c. 2010, the Rev. Daniel F. Graves

Sunday, April 11, 2010

Blessed are They who Have Not Seen, and Yet Believe - A Homily for Easter 2, Year C, 2010

Homily for Easter 2, Year C, 2010
Sunday, April 11, 2010
Holy Trinity Anglican Church, Thornhill, ON
The Rev. Daniel F. Graves
Text: John 20:19-29

“Blessed are they who have not seen and yet believe.”
-- John 20:29

Recently, the CBC re-ran an episode of Tapestry featuring an interview with the Franciscan writer, Richard Rohr. Rohr explained that while the Western Christian Tradition has a grand tradition of systematic theology, that strength, namely explaining and systematizing every detail of the faith, has also been its weakness. He posed this question: if everything is explained and understood, then where does faith come in?

To be sure, “faith seeks understanding,” as the old saying goes. I would be the last one to say that we should not engage our heads in the task of understanding our faith. To explore the questions of our faith and engage in critical theology is to worship and contemplate God with our minds. It is an act of intellectual piety. Sometimes though, in our efforts to work out all the details of the faith, we lose sight of what the concept faith actually means. Faith is about believing without knowing or understanding how it might all fit together. Faith is about trust. Faith is about believing even in the midst of all the doubts that bounce around in our heads and hearts.

Thomas is to be commended because demanded proof. His faith was not of the mindless sort. He could not make the acclamation “Christ is risen!” unless he saw and touched the risen Lord, himself. In his skepticism and his need for evidence, Thomas would have fit into the Church of our day (or any other day) quite nicely. Perhaps Thomas was the first Christian theologian, seeking to understand his theological landscape by gathering evidence in order that he might sort it out and make sense of it all. We need people who do this sort of work. In fact, we are all called to try to make sense of our faith.

On the other hand, though, we can be riddled with such skepticism and a demand for evidence that we might never believe anything, even when the evidence is put before us. Since the Enlightenment, we have tended to live our lives with a hermeneutic of suspicion: unless I can have absolute certainty about the theological landscape of Christianity, I cannot, I will not believe. But then, what is faith?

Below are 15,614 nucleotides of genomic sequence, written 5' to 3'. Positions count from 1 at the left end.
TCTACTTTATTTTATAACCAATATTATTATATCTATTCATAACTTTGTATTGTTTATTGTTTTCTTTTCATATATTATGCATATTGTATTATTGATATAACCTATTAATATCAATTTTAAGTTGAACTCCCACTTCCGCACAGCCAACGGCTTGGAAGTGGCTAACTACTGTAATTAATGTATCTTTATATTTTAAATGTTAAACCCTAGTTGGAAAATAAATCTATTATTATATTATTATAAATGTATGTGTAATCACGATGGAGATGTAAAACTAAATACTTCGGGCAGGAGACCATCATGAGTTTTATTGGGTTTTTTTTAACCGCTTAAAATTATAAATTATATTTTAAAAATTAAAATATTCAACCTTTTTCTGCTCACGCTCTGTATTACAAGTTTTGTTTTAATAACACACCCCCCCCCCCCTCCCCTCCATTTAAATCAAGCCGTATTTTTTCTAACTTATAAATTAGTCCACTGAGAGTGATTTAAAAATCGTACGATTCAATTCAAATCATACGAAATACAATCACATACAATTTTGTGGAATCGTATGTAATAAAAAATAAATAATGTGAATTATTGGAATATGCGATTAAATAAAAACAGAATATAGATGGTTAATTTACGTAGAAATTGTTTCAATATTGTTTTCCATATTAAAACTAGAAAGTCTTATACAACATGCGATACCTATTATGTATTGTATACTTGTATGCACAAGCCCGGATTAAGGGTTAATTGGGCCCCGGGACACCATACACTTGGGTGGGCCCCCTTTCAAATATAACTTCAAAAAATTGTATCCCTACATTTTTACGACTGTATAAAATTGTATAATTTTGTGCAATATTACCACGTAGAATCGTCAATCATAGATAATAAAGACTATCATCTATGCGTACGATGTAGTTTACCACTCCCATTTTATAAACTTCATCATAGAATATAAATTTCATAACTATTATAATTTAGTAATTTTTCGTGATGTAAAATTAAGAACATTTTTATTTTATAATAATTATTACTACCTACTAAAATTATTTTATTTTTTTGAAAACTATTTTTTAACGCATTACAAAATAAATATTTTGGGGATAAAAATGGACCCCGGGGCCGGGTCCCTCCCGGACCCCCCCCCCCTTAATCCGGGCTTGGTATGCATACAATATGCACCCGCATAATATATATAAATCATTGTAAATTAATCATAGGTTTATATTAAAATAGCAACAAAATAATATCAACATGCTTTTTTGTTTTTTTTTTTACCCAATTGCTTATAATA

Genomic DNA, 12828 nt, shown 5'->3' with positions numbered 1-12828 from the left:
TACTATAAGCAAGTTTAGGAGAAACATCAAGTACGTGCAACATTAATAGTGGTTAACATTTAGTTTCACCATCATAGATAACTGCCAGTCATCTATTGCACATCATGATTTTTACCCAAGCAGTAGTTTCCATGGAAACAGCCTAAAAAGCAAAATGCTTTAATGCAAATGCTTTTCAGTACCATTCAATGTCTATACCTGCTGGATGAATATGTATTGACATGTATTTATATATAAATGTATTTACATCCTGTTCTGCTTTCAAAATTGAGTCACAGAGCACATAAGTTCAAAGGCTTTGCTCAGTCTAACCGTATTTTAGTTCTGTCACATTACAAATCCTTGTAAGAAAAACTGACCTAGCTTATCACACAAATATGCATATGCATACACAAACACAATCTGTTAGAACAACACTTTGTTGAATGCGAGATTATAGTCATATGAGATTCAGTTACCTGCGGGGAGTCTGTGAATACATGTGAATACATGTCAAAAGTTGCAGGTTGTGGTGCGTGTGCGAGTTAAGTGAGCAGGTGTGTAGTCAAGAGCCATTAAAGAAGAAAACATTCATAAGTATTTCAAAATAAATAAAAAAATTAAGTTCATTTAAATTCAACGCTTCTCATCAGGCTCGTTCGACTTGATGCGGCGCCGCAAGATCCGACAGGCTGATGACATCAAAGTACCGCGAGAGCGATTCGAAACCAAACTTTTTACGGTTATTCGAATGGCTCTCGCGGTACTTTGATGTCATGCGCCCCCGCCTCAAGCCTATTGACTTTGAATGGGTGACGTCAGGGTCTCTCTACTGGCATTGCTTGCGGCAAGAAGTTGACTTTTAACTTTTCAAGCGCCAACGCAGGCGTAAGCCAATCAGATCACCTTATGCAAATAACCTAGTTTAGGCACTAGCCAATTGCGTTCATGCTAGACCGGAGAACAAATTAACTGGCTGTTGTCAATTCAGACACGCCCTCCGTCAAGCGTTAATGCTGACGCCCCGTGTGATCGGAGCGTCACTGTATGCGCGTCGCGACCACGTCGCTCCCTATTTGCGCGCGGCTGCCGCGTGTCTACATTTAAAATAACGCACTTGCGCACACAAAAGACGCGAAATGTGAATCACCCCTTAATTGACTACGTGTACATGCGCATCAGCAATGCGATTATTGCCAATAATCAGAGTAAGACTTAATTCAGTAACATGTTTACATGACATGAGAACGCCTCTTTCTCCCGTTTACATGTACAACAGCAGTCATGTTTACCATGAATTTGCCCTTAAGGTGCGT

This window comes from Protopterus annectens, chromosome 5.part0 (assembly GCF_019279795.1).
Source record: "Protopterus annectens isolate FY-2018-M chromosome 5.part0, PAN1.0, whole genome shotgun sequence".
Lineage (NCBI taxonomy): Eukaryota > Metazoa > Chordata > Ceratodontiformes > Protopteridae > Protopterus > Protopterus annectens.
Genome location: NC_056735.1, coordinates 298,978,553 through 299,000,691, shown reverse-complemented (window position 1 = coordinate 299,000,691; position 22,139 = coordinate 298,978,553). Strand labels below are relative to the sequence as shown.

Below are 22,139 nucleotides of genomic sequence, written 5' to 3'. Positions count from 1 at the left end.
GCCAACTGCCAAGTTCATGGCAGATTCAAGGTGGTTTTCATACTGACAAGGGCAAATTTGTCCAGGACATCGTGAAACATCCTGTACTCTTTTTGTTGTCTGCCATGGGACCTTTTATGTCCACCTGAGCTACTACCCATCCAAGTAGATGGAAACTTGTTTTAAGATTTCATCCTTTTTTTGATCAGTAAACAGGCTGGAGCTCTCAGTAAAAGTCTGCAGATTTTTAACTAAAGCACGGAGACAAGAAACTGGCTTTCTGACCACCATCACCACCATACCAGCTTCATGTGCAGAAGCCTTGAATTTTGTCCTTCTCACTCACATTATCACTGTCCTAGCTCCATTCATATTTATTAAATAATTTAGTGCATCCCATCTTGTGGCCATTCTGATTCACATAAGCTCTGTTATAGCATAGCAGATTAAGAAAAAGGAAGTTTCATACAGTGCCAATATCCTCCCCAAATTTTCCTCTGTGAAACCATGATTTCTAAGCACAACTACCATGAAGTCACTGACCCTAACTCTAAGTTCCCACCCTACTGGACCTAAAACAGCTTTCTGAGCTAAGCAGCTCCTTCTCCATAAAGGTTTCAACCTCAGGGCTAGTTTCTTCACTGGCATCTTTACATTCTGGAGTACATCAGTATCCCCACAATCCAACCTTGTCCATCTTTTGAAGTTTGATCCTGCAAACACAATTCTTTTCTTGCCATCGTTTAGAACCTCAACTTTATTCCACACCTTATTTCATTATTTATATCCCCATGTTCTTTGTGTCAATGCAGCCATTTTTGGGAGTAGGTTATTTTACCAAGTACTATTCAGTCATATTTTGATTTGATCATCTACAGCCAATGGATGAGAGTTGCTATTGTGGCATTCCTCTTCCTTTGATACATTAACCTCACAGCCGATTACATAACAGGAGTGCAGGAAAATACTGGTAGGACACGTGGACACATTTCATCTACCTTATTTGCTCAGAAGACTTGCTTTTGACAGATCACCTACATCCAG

Thomas, who refused to believe unless he saw with his own eyes and touched with his own hands, stood before the Lord who offered him just that opportunity. “See my wounds, Thomas. Touch them! Do not doubt, but believe!”

Interestingly, and profoundly, we are not told if Thomas actually touched Jesus, only that he responded with the most forthright confession of faith in the whole New Testament, “My Lord and My God!” Did Thomas realize upon seeing his master, that he had no need to touch him, that sight alone was enough for him to make that leap of faith?

And what of us who have not the privilege of gazing upon those wounds, much less the opportunity to touch them? Will we demand evidence before we believe? Perhaps, though, we ought to look at things from another perspective. Maybe it is not us who touch Jesus, but Jesus who touches us. Perhaps it is Jesus who sees us in our doubt and our distress and reaches out to us, as he did to his disciples with the words, “Peace be with you,” and offering that peace opens for us the eyes of faith. For, it seems to me, faith is not something we can ever really attain by gathering up evidence, rather, it is something we can claim when we have been beheld and touched by our Risen Lord. In recognizing that the Lord has first touched us, then the fire of faith is kindled in our hearts. The work of theology is not about seeking out God to prove God exists and ignite faith within us, rather is our response to a loving God who knows us by name, calls us and reaches out to us. “Faith seeking understanding” is precisely that. It is the working out of the gift of faith that the fire kindled with in us might burn more brightly, more deeply and more fully in our lives. Blessed are we who have been seen by the Lord, and believe.